When I was a kid I was convinced that we (humanity) would have robots to clean our houses by now. I pictured a happy future where there is no vacuuming, laundry folding, where floors mop themselves, and fridges get stocked without any effort. Where our energies as human beings can be best directed towards leisure and hobbies, and thinking up new ways to do less chores. Why did I have this utopia in my head? Because over a span of a few years I watched my mother’s load (and mine) get lighter as unthinkable luxuries became commonplace.
I’ll never forget the moment when we got our brand new washing machine. It was just a little guy, probably a third of the size of today’s hippos, and you could forget washing say, sheets or comforters in it, but I clearly remember doing a first load of cloth diapers and blankies that belonged to my little brother (no Pampers in Russia), and the magic of that moment can be imagined by anyone who’s ever washed laundry by hand.
Even though we certainly had a fridge, it was the old model that you had to unplug and de-ice every week, so when we graduated to a frost-free fridge it was a blissful feeling of pure joy – again mainly for my mother, as she could say good-bye to the ritual of removing everything from the freezer, thawing and chipping at the four-inch layer of crud and starting the cycle over again.
Since doing the dishes was my (much hated) job as a kid, my personal nirvana came when we finally got a dishwasher. I must have been about fourteen, and I don’t think anyone has ever been happier that such a piece of magic was here to replace twice daily toil of washing a mountain of dishes.
It seems like my parents generation got a huge boon in technology that really went a ways in making their lives better and easier. From all the household appliances, TV’s, stereos, microwaves, vacuums and blenders there was a sense of excitement in the air as life around the house got easier and less time-consuming. I gave free reign to my imagination trying to picture MY house which seemed oh so far away, and picturing all the wonders I was sure to have, if the rate of progress is any indicator.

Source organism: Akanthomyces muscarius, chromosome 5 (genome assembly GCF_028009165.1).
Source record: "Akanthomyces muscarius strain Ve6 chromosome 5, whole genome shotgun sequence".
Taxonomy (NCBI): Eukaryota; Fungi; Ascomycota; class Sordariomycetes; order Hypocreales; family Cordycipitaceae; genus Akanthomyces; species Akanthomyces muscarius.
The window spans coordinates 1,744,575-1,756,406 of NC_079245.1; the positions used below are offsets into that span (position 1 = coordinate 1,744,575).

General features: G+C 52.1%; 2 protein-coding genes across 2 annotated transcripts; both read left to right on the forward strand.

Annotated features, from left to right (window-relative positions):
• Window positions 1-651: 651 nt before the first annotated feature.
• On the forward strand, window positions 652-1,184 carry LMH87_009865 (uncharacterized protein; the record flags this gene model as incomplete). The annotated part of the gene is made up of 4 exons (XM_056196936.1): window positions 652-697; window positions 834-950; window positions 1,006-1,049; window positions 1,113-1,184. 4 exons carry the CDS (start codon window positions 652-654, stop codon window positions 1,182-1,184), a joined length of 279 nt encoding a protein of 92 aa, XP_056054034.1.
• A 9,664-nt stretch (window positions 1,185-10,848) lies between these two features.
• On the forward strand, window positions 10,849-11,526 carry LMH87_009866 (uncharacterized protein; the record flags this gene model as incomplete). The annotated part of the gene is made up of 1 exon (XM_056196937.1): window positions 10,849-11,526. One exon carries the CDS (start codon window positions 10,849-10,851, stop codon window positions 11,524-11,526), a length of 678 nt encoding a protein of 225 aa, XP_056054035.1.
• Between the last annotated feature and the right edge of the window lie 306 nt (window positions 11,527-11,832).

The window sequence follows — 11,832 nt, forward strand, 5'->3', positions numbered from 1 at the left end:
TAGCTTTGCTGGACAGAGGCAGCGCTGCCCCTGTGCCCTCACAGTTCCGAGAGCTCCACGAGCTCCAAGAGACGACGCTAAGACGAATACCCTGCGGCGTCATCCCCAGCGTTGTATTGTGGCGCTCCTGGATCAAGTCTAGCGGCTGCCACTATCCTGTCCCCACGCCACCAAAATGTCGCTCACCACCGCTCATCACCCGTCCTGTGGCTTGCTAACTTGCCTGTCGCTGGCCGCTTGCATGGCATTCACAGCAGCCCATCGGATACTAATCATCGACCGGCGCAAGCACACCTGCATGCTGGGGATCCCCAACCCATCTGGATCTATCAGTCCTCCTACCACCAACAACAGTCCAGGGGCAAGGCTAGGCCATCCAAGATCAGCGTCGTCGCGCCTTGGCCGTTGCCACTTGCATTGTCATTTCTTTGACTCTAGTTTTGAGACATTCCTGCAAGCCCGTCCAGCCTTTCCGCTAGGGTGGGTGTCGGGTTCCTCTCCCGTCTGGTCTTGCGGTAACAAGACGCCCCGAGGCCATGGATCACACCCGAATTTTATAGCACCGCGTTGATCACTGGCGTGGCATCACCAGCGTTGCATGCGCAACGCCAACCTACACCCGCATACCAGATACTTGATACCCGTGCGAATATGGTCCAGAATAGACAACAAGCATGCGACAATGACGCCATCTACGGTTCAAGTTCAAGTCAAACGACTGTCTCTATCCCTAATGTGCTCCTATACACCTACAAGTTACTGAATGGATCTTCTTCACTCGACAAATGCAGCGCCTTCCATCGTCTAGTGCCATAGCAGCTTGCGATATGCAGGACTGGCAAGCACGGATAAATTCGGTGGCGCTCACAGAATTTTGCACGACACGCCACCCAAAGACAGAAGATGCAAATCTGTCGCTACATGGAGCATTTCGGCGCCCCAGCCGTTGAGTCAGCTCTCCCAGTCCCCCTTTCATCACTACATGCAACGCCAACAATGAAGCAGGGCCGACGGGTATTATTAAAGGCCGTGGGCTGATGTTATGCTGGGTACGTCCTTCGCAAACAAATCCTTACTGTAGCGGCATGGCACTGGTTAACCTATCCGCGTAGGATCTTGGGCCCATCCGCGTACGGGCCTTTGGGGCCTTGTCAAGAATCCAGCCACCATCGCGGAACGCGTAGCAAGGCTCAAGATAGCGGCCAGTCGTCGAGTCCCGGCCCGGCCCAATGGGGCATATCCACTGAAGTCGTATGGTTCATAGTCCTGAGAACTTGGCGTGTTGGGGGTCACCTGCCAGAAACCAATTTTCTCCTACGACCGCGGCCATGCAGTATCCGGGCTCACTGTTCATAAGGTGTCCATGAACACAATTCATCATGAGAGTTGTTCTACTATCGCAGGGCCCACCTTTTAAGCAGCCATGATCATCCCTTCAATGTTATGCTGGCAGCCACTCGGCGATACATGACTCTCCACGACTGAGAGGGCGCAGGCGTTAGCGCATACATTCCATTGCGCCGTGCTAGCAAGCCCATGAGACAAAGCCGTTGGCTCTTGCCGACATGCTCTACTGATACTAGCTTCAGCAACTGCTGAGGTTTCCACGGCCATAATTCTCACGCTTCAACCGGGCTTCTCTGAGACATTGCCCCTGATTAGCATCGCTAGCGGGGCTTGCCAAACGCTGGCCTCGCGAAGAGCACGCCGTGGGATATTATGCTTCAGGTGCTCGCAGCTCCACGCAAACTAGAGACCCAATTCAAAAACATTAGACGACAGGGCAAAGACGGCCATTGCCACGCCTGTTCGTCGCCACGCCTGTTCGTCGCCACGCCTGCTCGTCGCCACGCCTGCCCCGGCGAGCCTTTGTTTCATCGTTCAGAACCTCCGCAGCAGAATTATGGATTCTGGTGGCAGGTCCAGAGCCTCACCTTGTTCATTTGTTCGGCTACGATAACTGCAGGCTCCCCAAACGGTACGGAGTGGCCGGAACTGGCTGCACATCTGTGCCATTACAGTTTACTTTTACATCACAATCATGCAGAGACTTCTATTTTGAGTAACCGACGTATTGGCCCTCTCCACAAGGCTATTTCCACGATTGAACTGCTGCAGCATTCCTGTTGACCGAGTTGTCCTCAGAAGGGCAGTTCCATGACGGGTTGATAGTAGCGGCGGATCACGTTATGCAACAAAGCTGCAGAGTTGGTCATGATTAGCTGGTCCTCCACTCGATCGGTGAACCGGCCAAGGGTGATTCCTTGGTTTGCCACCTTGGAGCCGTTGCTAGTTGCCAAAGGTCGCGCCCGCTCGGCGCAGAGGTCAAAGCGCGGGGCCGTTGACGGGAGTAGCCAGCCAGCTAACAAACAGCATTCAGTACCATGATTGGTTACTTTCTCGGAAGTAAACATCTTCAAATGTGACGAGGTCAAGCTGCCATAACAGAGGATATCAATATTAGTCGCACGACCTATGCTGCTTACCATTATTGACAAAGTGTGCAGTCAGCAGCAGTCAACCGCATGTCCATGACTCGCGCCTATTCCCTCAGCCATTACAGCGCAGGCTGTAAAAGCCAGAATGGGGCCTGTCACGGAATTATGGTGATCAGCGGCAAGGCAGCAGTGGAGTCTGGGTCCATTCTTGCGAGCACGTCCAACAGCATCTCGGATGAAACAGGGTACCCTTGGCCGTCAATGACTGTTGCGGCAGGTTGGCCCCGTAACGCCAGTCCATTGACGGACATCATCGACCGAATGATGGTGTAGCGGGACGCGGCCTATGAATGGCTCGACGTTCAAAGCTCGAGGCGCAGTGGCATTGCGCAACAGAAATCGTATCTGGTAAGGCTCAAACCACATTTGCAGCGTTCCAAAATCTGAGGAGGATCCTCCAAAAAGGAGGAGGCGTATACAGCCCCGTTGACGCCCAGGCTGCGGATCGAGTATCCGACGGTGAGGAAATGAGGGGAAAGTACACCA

So now I have that house. But where is our revolution? Where are our self-cleaning floors, de-clutter machines and laundry folders? Sure we got ipods and blackberries, but they seem to steal time more than free it. I still spend huge amounts of time each week vacuuming, doing laundry, picking up stray socks and dishes that migrate. Seems like since the early appliance revolution we’ve been stagnant on the household chores front. Sure everything’s been refined, and now our fridges are quiet and problem-free. Our washers and dryers are huge and all powerful. Our dishwashers rarely need a hand, and they use less energy than doing dishes by hand. But there hasn’t been a really new advance in shrinking the dreaded chores list since then.
I know that there are fridges out there that scan bar codes and let you know when you’re out of milk. Just in case it’s hard to check manually. I HAVE the Roomba vacuum robot, which is a relatively useful gimmick, but not even remotely close to an actual robot. (In case anyone cares – yes, it vacuums. All by itself. BUT, there’s always a but, he requires daily gross filter and brush cleaning. The floor still has to be clutter free for him to be effective, he is rather loud, he will never clean as deep as my built-in, he takes quite a long time to finish the job. So he’s good for light maintenance, but not at all for real cleaning). And I still long for the day when i-robots are a reality. I’ll take my chances on their desire for autonomy, if it means never having to clean again.
Here is a plea for members of my generation that are all about da engineering and such. Lets liberate ourselves once and for all from the time-consuming and brain deadening chores of housework. Let’s stop building dog robots (Japan, I’m talking to you here), and put our dollars into something really useful. Let’s usher in the era of time where after work we can go home to a clean house without a single thing to be put away, wiped down, organized or fixed. Surely as a species we’re smart enough to do this, it’s just a matter of priorities. Someone else can look for the dryer-eaten socks and dust baseboards.
And to anyone who’s reading: what’s your most dreaded household chore?